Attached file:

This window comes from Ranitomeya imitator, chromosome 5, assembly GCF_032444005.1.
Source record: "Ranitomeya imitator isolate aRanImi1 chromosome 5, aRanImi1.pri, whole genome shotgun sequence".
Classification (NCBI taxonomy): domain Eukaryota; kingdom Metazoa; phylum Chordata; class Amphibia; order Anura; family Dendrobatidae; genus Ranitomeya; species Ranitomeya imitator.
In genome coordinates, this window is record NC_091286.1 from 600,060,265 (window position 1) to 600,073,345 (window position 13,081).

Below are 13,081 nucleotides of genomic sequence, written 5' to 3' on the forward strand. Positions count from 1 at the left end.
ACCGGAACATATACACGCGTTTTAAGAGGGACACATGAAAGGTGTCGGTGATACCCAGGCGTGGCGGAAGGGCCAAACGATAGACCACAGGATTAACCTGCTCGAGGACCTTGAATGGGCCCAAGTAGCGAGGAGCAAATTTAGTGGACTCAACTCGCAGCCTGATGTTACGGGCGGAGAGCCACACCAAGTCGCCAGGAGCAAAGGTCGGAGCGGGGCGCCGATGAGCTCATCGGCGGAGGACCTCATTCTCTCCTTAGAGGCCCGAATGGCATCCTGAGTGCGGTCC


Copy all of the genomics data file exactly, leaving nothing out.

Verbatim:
This window comes from Ranitomeya imitator, chromosome 5, assembly GCF_032444005.1.
Source record: "Ranitomeya imitator isolate aRanImi1 chromosome 5, aRanImi1.pri, whole genome shotgun sequence".
Classification (NCBI taxonomy): domain Eukaryota; kingdom Metazoa; phylum Chordata; class Amphibia; order Anura; family Dendrobatidae; genus Ranitomeya; species Ranitomeya imitator.
In genome coordinates, this window is record NC_091286.1 from 600,060,265 (window position 1) to 600,073,345 (window position 13,081).

Below are 13,081 nucleotides of genomic sequence, written 5' to 3' on the forward strand. Positions count from 1 at the left end.
ACCGGAACATATACACGCGTTTTAAGAGGGACACATGAAAGGTGTCGGTGATACCCAGGCGTGGCGGAAGGGCCAAACGATAGACCACAGGATTAACCTGCTCGAGGACCTTGAATGGGCCCAAGTAGCGAGGAGCAAATTTAGTGGACTCAACTCGCAGCCTGATGTTACGGGCGGAGAGCCACACCAAGTCGCCAGGAGCAAAGGTCGGAGCGGGGCGCCGATGAGCTCATCGGCGGAGGACCTCATTCTCTCCTTAGAGGCCCGAATGGCATCCTGAGTGCGGTCC